Apropos of my Tuesday post, I made it down to the City Hall farmers' market yesterday afternoon and picked up over a pound of heirloom tomatoes, a large bunch of purple basil (purple pesto time?), and a baguette from When Pigs Fly bakery. I had been jonesing to get my hands on some farm fresh tomatoes for David Tanis's tomato sandwich recipe since I first saw it, and while I've also been waiting for ages to use said summer tomatoes in dishes like panzanella and gazpacho...  on this particular day, the Mediterranean take on a simple tomato sandwich just called to me more. As a bonus, even when you're buying heirloom tomatoes at $4.50 a pound and $3 bunches of basil, it's still a cheap meal that takes 20 minutes to put together (though admittedly you'll still have to wait an hour to eat the sandwiches).

Tomato Sandwich Close-up

So besides the fresh tomatoes and basil (from the market or your garden) and a loaf of great bread, all you need are pantry staples: garlic, olive oil, red wine vinegar (I want to make it), capers, and red pepper flakes. Anchovies are also called for, and would certainly boost the ever popular umami, but since I was serving this to a vegetarian they were omitted.

Tanis calls for slicing the tomatoes thickly or cutting them into wedges, but I thought very thin slices would melt in your mouth and meld all the flavors a little more. But, on the other hand, if you see more value in texture contrast you'll want the thicker slices.

One great thing about this sandwich is the hour wait while all that tomato goodness penetrates deep into the bread which... while it doesn't seem that great when you're staring at it on the counter wanting to eat it... makes it a perfect sandwich to make for a picnic or hike. Obviously there is an upper limit here, but it will get better as it sits.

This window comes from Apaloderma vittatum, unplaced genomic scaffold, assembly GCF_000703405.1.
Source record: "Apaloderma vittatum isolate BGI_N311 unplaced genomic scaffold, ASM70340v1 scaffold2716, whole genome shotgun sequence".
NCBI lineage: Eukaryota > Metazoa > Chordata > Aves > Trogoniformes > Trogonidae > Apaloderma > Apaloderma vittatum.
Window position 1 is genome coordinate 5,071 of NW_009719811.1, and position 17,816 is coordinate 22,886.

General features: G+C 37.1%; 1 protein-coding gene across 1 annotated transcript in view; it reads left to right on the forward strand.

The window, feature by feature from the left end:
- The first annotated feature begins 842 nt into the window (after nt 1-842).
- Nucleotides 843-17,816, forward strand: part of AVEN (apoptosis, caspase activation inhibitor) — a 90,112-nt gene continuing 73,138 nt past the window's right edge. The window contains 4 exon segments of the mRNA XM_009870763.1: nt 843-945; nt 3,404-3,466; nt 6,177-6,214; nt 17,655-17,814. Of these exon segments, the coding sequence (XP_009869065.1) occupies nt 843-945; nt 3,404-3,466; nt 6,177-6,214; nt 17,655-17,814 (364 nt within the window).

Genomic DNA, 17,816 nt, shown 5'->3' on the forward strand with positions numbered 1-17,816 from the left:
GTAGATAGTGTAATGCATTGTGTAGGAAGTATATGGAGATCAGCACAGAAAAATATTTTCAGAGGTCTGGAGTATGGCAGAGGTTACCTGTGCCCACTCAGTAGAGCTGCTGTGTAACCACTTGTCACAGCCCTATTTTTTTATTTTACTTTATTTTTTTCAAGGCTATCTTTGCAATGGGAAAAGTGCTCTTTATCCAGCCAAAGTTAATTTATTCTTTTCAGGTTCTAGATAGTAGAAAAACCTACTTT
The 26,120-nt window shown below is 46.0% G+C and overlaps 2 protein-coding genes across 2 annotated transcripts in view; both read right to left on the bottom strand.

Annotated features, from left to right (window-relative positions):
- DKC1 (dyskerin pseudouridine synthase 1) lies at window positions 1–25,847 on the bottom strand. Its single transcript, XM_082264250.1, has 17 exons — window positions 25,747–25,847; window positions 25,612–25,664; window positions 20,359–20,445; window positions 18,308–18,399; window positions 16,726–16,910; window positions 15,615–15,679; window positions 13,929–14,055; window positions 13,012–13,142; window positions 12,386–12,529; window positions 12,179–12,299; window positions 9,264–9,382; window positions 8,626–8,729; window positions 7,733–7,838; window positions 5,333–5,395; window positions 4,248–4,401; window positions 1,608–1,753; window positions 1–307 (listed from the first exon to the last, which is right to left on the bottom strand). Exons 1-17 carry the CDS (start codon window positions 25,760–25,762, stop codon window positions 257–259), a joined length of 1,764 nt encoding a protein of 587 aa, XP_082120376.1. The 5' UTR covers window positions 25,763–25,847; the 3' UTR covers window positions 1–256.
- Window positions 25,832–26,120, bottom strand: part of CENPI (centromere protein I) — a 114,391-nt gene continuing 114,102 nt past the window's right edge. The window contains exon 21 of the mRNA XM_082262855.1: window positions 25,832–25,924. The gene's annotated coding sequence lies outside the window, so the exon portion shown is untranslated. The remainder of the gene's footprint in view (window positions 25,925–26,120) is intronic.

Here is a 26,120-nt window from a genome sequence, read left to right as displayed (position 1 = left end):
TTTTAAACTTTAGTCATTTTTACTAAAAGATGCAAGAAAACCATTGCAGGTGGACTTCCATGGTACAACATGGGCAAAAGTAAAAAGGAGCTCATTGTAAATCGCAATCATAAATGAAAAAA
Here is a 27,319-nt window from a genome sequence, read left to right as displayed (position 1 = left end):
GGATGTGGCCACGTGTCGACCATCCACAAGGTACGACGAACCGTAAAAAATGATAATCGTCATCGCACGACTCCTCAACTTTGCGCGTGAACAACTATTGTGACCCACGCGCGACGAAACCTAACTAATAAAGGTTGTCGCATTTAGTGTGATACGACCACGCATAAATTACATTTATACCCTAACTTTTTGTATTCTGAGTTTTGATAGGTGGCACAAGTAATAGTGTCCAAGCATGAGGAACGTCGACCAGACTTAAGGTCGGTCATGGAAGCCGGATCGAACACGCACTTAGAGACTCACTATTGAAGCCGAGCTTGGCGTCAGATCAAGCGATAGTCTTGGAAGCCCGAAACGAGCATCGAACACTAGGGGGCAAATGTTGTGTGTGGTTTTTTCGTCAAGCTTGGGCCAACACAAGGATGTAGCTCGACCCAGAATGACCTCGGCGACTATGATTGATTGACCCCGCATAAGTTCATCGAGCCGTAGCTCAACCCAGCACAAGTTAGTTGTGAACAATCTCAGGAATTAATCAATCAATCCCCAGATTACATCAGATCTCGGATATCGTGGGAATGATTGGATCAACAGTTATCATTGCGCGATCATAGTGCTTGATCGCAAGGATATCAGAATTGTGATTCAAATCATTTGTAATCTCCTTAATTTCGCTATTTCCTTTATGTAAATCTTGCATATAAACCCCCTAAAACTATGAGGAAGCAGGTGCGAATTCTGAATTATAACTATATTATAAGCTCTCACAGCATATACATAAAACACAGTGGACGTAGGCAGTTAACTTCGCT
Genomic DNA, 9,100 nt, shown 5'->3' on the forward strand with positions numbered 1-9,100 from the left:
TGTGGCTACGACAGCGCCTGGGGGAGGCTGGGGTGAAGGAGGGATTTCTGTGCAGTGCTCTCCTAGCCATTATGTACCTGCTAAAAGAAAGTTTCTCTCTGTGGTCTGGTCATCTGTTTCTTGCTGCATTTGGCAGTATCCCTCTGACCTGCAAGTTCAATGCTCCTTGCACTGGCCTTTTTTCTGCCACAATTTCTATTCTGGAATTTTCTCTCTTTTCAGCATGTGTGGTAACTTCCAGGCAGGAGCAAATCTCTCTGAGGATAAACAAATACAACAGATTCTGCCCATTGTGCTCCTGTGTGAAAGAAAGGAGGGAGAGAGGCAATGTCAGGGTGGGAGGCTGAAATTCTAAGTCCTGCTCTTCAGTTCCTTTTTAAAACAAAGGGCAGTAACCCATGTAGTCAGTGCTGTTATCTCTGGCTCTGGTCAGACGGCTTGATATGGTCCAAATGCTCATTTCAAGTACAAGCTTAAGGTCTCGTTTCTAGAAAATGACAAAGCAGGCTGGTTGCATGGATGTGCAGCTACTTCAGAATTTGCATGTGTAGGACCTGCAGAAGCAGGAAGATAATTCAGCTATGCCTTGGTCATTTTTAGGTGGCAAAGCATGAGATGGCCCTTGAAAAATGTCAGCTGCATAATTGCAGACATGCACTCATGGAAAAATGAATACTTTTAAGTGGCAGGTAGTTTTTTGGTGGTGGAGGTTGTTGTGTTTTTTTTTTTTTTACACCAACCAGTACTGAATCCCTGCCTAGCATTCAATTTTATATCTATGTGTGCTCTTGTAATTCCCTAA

Definitely recommended.

Wednesday, August 10, 2011

Zombie Squid!

This video is not safe for people who fear cephalopods and/or reanimated corpses.

On the other hand, it's also kind of cool:
From the Daily Mail:
The high salt content in the sauce reacts with ions in cells of the squids' tentacles creating voltage differences, and making the squid move.

Tuesday, August 9, 2011

Tomato Ideas

I nice interactive feature in the Times Magazine from Bittman. Simple and quick recipes that highlight the tomato... which is exactly what everybody tells you to do at the height of tomato season.

We got rained out of the farmer's market this weekend, but I think I will try to stop by the City Hall one tomorrow. What to make though? One of Bittman's ideas? Or perhaps David Tanis's non-whitebread and mayo tomato sandwich

Monday, August 8, 2011

Espagueti Verde

Espagueti Verde

A fairly odd dish, it must be said... who knew they ate pasta in Mexico? I certainly didn't. The spaghetti is served with a kind of chile pepper "pesto" whose heat is tempered by a fair bit of crema. I got the recipe from Serious Eats, but it's originally from Zarela's Veracruz.

The dish pictured above doesn't look especially "verde" because I tried to substitute random medium heat large peppers, but really used an insufficient number to match the fleshiness of the poblanos. I was worried about making it too spicy but ended up making it a bit too mild, so next time I won't be so shy with the heat but I might stick to mixing different peppers for the added complexity.

Even though I didn't execute it quite to perfection, I still thought it was quite good... an easy (and cheap) dish to prepare with a lot of potential.

Friday, August 5, 2011

Hainanese Chicken Rice

Hainanese chicken rice with broth

Many consider Hainanese chicken rice to be Singapore's national dish, but to an outsider it's hard to imagine a blander looking meal. I mean, boiled chicken served on white rice? What's that even about? If you're a "No Reservations" fan you know that Bourdain absolutely raved about the stuff in an episode on Singapore, but even so, it's a little hard to get excited about something so... monochromatic.

I don't really recall what led me down the path making this dish, but make it I did, following a recipe from Steamy Kitchen. One nice thing about this recipe is that the ingredient list is certainly not too intimidating, requiring little beyond the chicken itself and pantry staples... in addition, it takes about an hour to get the final dish on the table so it's perfectly doable on a weeknight. Everything went off without a hitch, so I can't really think of anything you should be especially cognizant of if you decide to make it yourself... other than to spend a little extra on a good quality chicken since it is basically the star, director, and executive producer of the meal.